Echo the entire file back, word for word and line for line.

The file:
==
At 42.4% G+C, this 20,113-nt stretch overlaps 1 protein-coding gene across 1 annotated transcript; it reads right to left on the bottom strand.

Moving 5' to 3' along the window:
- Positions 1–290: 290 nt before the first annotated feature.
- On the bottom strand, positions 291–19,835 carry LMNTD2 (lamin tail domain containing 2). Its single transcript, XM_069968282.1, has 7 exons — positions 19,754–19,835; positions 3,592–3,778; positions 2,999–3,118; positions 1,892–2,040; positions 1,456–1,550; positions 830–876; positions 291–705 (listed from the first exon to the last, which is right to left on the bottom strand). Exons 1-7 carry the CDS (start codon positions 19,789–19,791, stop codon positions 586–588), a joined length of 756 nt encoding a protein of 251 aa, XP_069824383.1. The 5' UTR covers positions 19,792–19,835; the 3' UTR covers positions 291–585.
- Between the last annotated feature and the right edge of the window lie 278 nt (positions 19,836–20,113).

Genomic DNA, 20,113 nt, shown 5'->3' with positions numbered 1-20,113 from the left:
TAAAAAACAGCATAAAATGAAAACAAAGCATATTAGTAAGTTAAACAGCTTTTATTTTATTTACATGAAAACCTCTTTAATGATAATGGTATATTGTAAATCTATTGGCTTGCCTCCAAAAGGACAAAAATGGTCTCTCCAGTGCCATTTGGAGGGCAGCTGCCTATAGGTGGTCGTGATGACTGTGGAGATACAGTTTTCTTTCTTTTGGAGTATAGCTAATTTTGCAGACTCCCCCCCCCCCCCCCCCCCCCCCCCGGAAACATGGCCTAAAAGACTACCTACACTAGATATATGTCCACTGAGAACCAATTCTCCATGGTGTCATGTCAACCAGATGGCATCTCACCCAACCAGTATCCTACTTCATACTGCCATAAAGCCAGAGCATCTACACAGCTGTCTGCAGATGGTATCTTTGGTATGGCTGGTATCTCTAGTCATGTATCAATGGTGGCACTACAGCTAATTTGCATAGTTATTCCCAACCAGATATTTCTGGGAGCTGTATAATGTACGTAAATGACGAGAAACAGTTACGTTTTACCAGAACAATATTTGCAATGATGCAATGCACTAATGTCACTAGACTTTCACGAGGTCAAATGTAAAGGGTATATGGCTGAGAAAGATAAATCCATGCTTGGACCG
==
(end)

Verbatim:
At 42.4% G+C, this 20,113-nt stretch overlaps 1 protein-coding gene across 1 annotated transcript; it reads right to left on the bottom strand.

Moving 5' to 3' along the window:
- Positions 1–290: 290 nt before the first annotated feature.
- On the bottom strand, positions 291–19,835 carry LMNTD2 (lamin tail domain containing 2). Its single transcript, XM_069968282.1, has 7 exons — positions 19,754–19,835; positions 3,592–3,778; positions 2,999–3,118; positions 1,892–2,040; positions 1,456–1,550; positions 830–876; positions 291–705 (listed from the first exon to the last, which is right to left on the bottom strand). Exons 1-7 carry the CDS (start codon positions 19,789–19,791, stop codon positions 586–588), a joined length of 756 nt encoding a protein of 251 aa, XP_069824383.1. The 5' UTR covers positions 19,792–19,835; the 3' UTR covers positions 291–585.
- Between the last annotated feature and the right edge of the window lie 278 nt (positions 19,836–20,113).

Genomic DNA, 20,113 nt, shown 5'->3' with positions numbered 1-20,113 from the left:
TAAAAAACAGCATAAAATGAAAACAAAGCATATTAGTAAGTTAAACAGCTTTTATTTTATTTACATGAAAACCTCTTTAATGATAATGGTATATTGTAAATCTATTGGCTTGCCTCCAAAAGGACAAAAATGGTCTCTCCAGTGCCATTTGGAGGGCAGCTGCCTATAGGTGGTCGTGATGACTGTGGAGATACAGTTTTCTTTCTTTTGGAGTATAGCTAATTTTGCAGACTCCCCCCCCCCCCCCCCCCCCCCCCCGGAAACATGGCCTAAAAGACTACCTACACTAGATATATGTCCACTGAGAACCAATTCTCCATGGTGTCATGTCAACCAGATGGCATCTCACCCAACCAGTATCCTACTTCATACTGCCATAAAGCCAGAGCATCTACACAGCTGTCTGCAGATGGTATCTTTGGTATGGCTGGTATCTCTAGTCATGTATCAATGGTGGCACTACAGCTAATTTGCATAGTTATTCCCAACCAGATATTTCTGGGAGCTGTATAATGTACGTAAATGACGAGAAACAGTTACGTTTTACCAGAACAATATTTGCAATGATGCAATGCACTAATGTCACTAGACTTTCACGAGGTCAAATGTAAAGGGTATATGGCTGAGAAAGATAAATCCATGCTTGGACCG